Wednesday, March 16, 2011

Live Geiger counter in Tokyo

Here's a web-enabled, real-time radiation sensor in Tokyo:

The graph is showing Geiger counts per minute. Around 100CPM = 1 microsievert/hr, the common measurement you're hearing in the news around the Fukushima Daiichi plant accident. Around 1 millisievert (1,000 microsieverts) per year is normal radiation exposure. (Tokyo's normal range of 15-20CPM, equivalent to .15-.20 microsieverts per hour, works out to around 1.5 millisieverts per year, which is pretty common for a congested urban area.) 100 millisieverts (100,000 microsieverts) in a short period of time can cause a severe risk of injury or cancer, but levels below that can also cause increased risks over time.

As you can see, at the moment the radiation level is pretty normal (this is equal to the reference graph below it on the site). But there have been times over the past few days when it has spiked a bit, though nowhere near a dangerous level. I personally probably wouldn't really start to worry until I saw this meter inching up past 5,000CPM. Even that is still low level radiation, but if it goes that high so far from the plant, it's definitely worth watching, at least. That would still be just 50 microsieverts/hr. For reference, a typical CT scan is about 15 millisieverts (15,000 microsieverts), but it's worth remembering in any example like that that you don't typically have a CT scan for more than a few minutes at a time, and doctors won't let you have more than a couple per year. So whenever you see people cite such examples, they're not really examples of radiation you can live with on a continuous basis - but they are examples of what the human body can absorb in a short period of time without any ill effects.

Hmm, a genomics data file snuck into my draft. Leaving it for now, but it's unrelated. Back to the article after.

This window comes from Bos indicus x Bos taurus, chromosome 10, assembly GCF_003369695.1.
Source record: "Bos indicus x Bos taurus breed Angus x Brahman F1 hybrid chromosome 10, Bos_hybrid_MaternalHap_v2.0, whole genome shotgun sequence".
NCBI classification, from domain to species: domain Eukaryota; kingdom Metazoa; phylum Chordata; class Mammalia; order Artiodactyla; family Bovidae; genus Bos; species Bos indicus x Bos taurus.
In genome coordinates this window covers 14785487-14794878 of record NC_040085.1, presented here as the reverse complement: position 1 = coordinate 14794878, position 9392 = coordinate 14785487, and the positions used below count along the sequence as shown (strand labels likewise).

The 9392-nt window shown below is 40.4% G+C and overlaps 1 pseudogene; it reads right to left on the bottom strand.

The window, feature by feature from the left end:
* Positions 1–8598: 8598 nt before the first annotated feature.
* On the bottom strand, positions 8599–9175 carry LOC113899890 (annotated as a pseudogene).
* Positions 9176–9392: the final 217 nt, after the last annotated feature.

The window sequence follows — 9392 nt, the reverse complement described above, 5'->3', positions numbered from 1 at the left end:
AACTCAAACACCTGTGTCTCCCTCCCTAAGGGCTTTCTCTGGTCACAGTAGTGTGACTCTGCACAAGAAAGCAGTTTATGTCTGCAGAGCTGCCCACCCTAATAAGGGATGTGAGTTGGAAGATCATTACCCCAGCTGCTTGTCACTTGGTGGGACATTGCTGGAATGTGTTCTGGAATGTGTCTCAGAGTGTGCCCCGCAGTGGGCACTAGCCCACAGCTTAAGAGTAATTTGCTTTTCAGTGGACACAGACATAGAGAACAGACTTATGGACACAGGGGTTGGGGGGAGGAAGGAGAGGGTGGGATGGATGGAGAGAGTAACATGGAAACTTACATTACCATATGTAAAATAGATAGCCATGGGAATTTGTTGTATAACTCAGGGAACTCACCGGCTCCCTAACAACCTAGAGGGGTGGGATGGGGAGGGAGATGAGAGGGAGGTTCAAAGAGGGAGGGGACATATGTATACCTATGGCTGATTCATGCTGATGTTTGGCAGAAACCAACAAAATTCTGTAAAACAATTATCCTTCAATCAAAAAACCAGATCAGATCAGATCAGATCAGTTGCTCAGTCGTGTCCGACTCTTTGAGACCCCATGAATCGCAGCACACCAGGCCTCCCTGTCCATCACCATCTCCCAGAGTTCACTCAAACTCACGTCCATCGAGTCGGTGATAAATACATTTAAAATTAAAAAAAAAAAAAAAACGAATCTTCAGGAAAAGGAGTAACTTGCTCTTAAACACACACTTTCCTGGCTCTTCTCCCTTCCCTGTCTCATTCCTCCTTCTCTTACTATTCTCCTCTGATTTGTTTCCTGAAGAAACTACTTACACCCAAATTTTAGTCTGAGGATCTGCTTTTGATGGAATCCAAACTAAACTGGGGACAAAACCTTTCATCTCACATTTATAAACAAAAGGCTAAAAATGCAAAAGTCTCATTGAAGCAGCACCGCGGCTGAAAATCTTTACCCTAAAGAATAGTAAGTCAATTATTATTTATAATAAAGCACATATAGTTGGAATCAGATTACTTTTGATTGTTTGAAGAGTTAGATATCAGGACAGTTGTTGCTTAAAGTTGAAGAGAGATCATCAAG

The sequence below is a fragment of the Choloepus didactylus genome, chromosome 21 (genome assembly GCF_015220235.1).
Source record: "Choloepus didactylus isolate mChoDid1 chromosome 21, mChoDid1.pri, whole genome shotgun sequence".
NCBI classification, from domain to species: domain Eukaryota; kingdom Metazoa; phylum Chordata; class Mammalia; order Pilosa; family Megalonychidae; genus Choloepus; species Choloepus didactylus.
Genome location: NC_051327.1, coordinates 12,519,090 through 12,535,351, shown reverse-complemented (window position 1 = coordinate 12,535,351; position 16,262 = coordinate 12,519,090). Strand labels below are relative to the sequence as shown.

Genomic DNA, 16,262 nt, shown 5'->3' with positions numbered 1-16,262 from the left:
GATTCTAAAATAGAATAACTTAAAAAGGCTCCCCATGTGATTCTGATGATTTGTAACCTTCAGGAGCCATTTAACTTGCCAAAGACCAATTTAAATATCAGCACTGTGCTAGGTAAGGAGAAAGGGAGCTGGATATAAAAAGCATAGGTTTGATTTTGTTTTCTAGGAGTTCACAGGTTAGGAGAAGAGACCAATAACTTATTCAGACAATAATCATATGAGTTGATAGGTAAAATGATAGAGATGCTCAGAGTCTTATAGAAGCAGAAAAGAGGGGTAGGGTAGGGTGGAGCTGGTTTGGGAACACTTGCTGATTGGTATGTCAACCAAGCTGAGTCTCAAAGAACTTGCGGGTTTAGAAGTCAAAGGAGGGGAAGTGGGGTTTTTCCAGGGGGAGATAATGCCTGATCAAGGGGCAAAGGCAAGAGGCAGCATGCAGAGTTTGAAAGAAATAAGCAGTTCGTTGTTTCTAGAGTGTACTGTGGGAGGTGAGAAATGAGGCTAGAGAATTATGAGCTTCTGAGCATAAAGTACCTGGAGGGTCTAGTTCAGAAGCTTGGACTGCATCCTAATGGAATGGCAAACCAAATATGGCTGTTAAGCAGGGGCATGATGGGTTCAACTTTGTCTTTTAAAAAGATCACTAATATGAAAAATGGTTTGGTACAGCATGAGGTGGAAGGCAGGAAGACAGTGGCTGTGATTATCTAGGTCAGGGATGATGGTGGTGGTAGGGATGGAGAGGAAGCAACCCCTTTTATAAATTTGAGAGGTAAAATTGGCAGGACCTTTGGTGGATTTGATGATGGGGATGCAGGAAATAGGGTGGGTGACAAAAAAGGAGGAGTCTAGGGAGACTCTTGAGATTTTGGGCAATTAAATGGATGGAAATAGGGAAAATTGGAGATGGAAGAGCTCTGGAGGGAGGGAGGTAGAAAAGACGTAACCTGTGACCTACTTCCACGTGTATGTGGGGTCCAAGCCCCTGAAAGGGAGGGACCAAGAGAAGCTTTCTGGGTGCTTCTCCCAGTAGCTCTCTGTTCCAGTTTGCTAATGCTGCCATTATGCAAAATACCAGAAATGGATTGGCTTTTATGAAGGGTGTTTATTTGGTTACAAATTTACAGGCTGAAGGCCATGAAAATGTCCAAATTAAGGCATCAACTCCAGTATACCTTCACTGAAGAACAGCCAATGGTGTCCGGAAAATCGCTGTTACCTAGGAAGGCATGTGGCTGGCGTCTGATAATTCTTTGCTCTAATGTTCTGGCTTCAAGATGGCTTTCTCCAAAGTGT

If you're in Tokyo or know anyone who is, it may be worth checking the site linked above every once in a while until the situation in Fukushima is resolved, especially given the useless government and TEPCO announcements that aren't telling anyone what's actually going on there.

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About This Blog

This is increasingly not a blog about Alphabet City, New York. I used to live in the East Village and work on Avenue B, but I no longer do. Why don't I change the name if I'm writing about Japan and video games and guitars? Because New Yorkers are well-rounded people with varied interests, and mine have gone increasingly off the rails over the years. And I don't feel like changing the name. I do still write about New York City sometimes.


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